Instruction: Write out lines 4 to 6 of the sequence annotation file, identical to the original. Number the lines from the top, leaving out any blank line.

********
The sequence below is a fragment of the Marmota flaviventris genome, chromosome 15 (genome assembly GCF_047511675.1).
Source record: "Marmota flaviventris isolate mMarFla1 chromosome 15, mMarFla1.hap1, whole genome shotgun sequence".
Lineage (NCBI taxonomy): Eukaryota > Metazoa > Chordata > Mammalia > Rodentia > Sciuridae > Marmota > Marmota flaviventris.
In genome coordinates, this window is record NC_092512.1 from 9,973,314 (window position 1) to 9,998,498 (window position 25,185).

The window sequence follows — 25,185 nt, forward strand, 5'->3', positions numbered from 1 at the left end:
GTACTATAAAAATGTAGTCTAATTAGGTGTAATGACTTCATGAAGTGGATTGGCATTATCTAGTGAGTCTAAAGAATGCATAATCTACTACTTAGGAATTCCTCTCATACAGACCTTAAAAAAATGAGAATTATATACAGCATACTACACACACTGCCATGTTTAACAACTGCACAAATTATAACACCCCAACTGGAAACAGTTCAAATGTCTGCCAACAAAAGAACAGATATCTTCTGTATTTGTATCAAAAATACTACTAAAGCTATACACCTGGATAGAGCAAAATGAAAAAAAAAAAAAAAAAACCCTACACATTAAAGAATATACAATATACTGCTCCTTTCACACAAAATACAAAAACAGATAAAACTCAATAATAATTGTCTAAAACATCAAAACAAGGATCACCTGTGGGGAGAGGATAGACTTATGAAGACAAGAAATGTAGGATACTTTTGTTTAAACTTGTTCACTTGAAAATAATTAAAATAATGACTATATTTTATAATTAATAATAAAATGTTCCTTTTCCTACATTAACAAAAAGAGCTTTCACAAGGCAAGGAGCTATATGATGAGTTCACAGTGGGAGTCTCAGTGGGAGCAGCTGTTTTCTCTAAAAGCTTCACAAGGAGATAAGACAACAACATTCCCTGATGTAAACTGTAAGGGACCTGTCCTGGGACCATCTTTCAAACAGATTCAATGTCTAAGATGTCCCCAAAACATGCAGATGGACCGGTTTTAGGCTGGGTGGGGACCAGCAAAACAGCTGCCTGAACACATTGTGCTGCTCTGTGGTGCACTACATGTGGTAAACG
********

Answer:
In genome coordinates, this window is record NC_092512.1 from 9,973,314 (window position 1) to 9,998,498 (window position 25,185).

The window sequence follows — 25,185 nt, forward strand, 5'->3', positions numbered from 1 at the left end:
GTACTATAAAAATGTAGTCTAATTAGGTGTAATGACTTCATGAAGTGGATTGGCATTATCTAGTGAGTCTAAAGAATGCATAATCTACTACTTAGGAATTCCTCTCATACAGACCTTAAAAAAATGAGAATTATATACAGCATACTACACACACTGCCATGTTTAACAACTGCACAAATTATAACACCCCAACTGGAAACAGTTCAAATGTCTGCCAACAAAAGAACAGATATCTTCTGTATTTGTATCAAAAATACTACTAAAGCTATACACCTGGATAGAGCAAAATGAAAAAAAAAAAAAAAAAACCCTACACATTAAAGAATATACAATATACTGCTCCTTTCACACAAAATACAAAAACAGATAAAACTCAATAATAATTGTCTAAAACATCAAAACAAGGATCACCTGTGGGGAGAGGATAGACTTATGAAGACAAGAAATGTAGGATACTTTTGTTTAAACTTGTTCACTTGAAAATAATTAAAATAATGACTATATTTTATAATTAATAATAAAATGTTCCTTTTCCTACATTAACAAAAAGAGCTTTCACAAGGCAAGGAGCTATATGATGAGTTCACAGTGGGAGTCTCAGTGGGAGCAGCTGTTTTCTCTAAAAGCTTCACAAGGAGATAAGACAACAACATTCCCTGATGTAAACTGTAAGGGACCTGTCCTGGGACCATCTTTCAAACAGATTCAATGTCTAAGATGTCCCCAAAACATGCAGATGGACCGGTTTTAGGCTGGGTGGGGACCAGCAAAACAGCTGCCTGAACACATTGTGCTGCTCTGTGGTGCACTACATGTGGTAAACG